Nevada's NEW Anti-SLAPP Statute
Nevada’s Anti-SLAPP statute, codified as NRS 41.635-70, recently received a much-needed revision. The new law takes effect on October 1, 2013 and features a number of improvements for Nevada’s existing Anti-SLAPP statutes. The following is an explanation of the new statute.
Activities Covered by the Nevada Anti-SLAPP statute
Under Nevada’s Anti-SLAPP statutes, a defendant may file a special motion to dismiss if an action is brought against a person in furtherance of the right to petition. N.R.S. 41.660(1). The revision effective October 1, 2013adds a fourth definition for the expanded types of protected conduct, which includes any “communication made in direct connection with an issue of public interest in a place open to the public or in a public forum," so long as the statement is truthful or made without knowledge of falsehood.
Rather than being restricted to protecting speech concerning matters under government consideration, Nevada’s Anti-SLAPP statutes now cover speech about all matters of public interest, so long as they are truthful (or not knowingly false) and made in a public forum. As a result, speech protected under the updated Anti-SLAPP statutes includes:
Communication that is aimed at procuring any governmental or electoral action, result or outcome;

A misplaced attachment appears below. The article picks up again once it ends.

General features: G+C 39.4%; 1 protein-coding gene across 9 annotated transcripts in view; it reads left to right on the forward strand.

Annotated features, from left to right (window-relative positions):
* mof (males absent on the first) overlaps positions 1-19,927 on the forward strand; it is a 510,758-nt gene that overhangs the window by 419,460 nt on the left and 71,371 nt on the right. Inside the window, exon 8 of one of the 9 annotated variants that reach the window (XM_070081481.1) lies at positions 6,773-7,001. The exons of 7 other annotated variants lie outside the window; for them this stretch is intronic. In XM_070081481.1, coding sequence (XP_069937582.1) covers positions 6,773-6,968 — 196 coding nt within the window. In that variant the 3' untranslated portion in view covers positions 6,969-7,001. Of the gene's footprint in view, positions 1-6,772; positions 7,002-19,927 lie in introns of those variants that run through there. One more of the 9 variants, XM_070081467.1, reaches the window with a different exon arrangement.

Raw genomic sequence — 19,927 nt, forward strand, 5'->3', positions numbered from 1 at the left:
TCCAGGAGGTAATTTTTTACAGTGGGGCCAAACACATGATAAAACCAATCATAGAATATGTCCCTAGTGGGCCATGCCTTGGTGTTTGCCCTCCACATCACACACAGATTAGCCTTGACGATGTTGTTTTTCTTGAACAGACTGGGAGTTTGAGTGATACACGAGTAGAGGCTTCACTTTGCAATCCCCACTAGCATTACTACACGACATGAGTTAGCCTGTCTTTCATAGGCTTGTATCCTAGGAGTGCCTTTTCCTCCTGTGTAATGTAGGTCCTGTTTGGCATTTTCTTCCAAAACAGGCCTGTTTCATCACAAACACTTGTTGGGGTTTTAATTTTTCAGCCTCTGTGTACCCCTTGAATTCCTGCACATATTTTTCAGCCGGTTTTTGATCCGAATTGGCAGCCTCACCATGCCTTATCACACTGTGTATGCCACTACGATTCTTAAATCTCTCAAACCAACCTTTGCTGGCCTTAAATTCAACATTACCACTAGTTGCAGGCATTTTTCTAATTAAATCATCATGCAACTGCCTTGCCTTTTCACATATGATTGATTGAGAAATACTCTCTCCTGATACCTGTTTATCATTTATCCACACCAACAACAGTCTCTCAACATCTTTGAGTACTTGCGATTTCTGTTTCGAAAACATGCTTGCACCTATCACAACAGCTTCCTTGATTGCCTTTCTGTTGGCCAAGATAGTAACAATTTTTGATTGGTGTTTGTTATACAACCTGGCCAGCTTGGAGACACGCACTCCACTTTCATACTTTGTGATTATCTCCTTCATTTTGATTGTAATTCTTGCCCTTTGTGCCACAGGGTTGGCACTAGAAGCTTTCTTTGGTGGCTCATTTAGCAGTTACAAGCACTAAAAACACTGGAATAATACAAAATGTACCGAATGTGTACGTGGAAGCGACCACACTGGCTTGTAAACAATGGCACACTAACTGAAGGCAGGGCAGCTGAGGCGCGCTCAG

Communication of information or a complaint to a Legislator, officer or employee of the Federal Government, this state or a political subdivision of this state, regarding a matter reasonably of concern to the respective governmental entity;
Written or oral statement made in direct connection with an issue under consideration by a legislative, executive or judicial body, or any other official proceeding authorized by law; or
Communication made in direct connection with an issue of public interest in a place open to the public or in a public forum, which is truthful or is made without knowledge of its falsehood.
NRS. 41.637(1). Speech that has been the basis of successful Anti-SLAPP motions in Nevada includes:
· Statements by public utility board members who discussed the viability of a contract. Rebel Communications, LLC v. Virgin Valley Water Dist., 2012 WL 934301, 2012 U.S. Dist. LEXIS 37253 (D. Nev. 2012).
· State litigation, an advisory opinion from the Financial Institutions Division, and a complaint filed with the Financial Institutions Division were “good faith communications. Nevada Association Services v. Premsirut, Case No. A-11-637300-C, 2011 WL 7803899 (Aug. 24, 2011).
· A complaint made about an employee of a political subdivision, (a school district in Nevada), and an article published in a school newspaper Archey v. Nelson, Case No. 35671, 2010 WL 3711513 (Aug. 10, 2010).
Additionally, Nevada’s updated Anti-SLAPP statutes immunize a movant not just from liability, but from suit. This means that a denied Anti-SLAPP motion is immediately appealable. In the past, a trial court’s denial of an Anti-SLAPP motion meant that its denial could not be appealed until the case was completed. Now, however, an unsuccessful movant does not need to stand trial before appealing the denial of an Anti-SLAPP motion.